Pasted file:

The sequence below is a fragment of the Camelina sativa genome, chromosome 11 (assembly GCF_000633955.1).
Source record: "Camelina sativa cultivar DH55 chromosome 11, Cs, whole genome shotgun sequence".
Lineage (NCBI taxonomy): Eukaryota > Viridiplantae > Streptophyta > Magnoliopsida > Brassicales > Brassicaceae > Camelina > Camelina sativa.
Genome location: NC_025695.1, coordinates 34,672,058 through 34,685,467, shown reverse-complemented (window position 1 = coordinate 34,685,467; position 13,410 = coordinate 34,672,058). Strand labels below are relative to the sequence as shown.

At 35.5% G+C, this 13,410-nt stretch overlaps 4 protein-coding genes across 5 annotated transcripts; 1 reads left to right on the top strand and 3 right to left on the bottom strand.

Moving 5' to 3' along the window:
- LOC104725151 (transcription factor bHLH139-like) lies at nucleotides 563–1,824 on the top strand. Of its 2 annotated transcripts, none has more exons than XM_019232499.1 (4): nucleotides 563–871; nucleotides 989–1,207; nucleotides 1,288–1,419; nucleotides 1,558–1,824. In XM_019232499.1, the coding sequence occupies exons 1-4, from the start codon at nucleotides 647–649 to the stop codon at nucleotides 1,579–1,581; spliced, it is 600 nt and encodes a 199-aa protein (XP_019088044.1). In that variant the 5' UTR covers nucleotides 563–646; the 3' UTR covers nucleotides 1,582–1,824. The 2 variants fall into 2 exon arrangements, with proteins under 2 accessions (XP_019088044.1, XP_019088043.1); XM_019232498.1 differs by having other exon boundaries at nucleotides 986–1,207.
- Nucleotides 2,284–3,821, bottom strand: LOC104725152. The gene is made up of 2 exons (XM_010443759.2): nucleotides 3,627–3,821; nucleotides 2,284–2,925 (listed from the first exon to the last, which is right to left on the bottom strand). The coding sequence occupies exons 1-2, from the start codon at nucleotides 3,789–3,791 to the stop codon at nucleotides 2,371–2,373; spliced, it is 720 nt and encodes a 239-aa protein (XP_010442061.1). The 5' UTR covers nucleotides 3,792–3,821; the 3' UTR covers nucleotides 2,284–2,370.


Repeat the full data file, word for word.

The sequence below is a fragment of the Camelina sativa genome, chromosome 11 (assembly GCF_000633955.1).
Source record: "Camelina sativa cultivar DH55 chromosome 11, Cs, whole genome shotgun sequence".
Lineage (NCBI taxonomy): Eukaryota > Viridiplantae > Streptophyta > Magnoliopsida > Brassicales > Brassicaceae > Camelina > Camelina sativa.
Genome location: NC_025695.1, coordinates 34,672,058 through 34,685,467, shown reverse-complemented (window position 1 = coordinate 34,685,467; position 13,410 = coordinate 34,672,058). Strand labels below are relative to the sequence as shown.

At 35.5% G+C, this 13,410-nt stretch overlaps 4 protein-coding genes across 5 annotated transcripts; 1 reads left to right on the top strand and 3 right to left on the bottom strand.

Moving 5' to 3' along the window:
- LOC104725151 (transcription factor bHLH139-like) lies at nucleotides 563–1,824 on the top strand. Of its 2 annotated transcripts, none has more exons than XM_019232499.1 (4): nucleotides 563–871; nucleotides 989–1,207; nucleotides 1,288–1,419; nucleotides 1,558–1,824. In XM_019232499.1, the coding sequence occupies exons 1-4, from the start codon at nucleotides 647–649 to the stop codon at nucleotides 1,579–1,581; spliced, it is 600 nt and encodes a 199-aa protein (XP_019088044.1). In that variant the 5' UTR covers nucleotides 563–646; the 3' UTR covers nucleotides 1,582–1,824. The 2 variants fall into 2 exon arrangements, with proteins under 2 accessions (XP_019088044.1, XP_019088043.1); XM_019232498.1 differs by having other exon boundaries at nucleotides 986–1,207.
- Nucleotides 2,284–3,821, bottom strand: LOC104725152. The gene is made up of 2 exons (XM_010443759.2): nucleotides 3,627–3,821; nucleotides 2,284–2,925 (listed from the first exon to the last, which is right to left on the bottom strand). The coding sequence occupies exons 1-2, from the start codon at nucleotides 3,789–3,791 to the stop codon at nucleotides 2,371–2,373; spliced, it is 720 nt and encodes a 239-aa protein (XP_010442061.1). The 5' UTR covers nucleotides 3,792–3,821; the 3' UTR covers nucleotides 2,284–2,370.